Wind cards give you the option to change the direction of the wind indefinitely, or just for the next gem’s placement.


Cards like Burning Snag and Explosion give players the offensive advantage, rapidly reaching toward enemy towers.


Dozer Lines and fallen trees can be used to place imperfect barriers to slow the flames.


Blue cards all focus on extinguishing flames in various patterns, and while they are all helpful, they won’t be enough alone to save you. 


The dreaded Firestorm card adds one fire gem to next to each existing one on the board. In a situation like this, there’s no real winner.

Our ales arrived and it was time to play. We started with the wind blowing North, so when Jordan (NE tower) opened the game with his turn, his only option was to place the fire in one of two spaces North of the Eternal Fire, towards the both of us, naturally. Then Sam (SE tower) was up. He add the start-of-turn fire to the board and then promptly changed the wind direction to West, away from himself. All of the fire so far had been placed in the Northern half of the board, so naturally, Gwen (SW tower) used the Western winds to send some fire creeping directly toward me (NW tower). With such an unfortunate start, I needed to get defensive, so I played a Dozer Line to create a barricade two spaces wide so I wasn’t eliminated immediately.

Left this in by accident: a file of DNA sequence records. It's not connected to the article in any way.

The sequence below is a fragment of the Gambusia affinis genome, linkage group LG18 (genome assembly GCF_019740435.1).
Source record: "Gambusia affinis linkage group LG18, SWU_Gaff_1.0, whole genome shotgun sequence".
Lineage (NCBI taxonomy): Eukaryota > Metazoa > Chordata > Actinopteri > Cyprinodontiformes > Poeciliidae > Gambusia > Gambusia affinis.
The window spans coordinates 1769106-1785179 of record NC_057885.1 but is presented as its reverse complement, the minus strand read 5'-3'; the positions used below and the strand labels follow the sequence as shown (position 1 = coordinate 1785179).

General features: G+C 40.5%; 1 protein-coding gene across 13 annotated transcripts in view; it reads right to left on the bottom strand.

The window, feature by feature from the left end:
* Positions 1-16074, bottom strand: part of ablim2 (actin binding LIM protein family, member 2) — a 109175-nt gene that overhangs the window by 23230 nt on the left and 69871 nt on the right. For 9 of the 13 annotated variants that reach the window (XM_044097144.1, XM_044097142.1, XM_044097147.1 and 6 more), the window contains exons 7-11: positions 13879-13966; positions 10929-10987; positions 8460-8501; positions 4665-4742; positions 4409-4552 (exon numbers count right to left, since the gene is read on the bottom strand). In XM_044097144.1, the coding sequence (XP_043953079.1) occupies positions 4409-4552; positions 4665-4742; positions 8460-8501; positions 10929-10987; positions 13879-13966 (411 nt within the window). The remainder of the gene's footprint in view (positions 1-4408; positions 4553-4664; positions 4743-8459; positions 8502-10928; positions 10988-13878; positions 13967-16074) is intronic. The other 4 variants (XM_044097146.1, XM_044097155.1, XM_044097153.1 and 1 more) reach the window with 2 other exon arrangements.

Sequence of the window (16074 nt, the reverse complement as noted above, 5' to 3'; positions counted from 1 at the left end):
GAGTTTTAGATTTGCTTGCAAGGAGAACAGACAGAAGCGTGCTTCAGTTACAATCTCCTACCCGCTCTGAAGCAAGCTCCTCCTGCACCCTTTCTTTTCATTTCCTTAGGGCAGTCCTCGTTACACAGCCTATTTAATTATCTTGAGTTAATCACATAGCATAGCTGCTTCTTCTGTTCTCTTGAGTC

The game continued like this with ever changing winds and a wildfire that raged out of control, threatening towers in all directions. Sam played aggressively, doing whatever he could do spread fire toward a tower, any tower, just to eliminate the first player. However, in doing so, Jordan and I learned how practiced Sam was and knew we had to corner him. And that’s when it happened. Jordan drew a Firestorm card when the wind was blowing to the South. We added one space of fire on the South side of every existing one one the board, eliminating Gwen who gracefully accepted her fate, while Sam came to the horrible realization he’d made two enemies from how offensively he played. Sam expended so much energy in trying to destroy that he failed to set up defenses, so Jordan and I made quick work of him.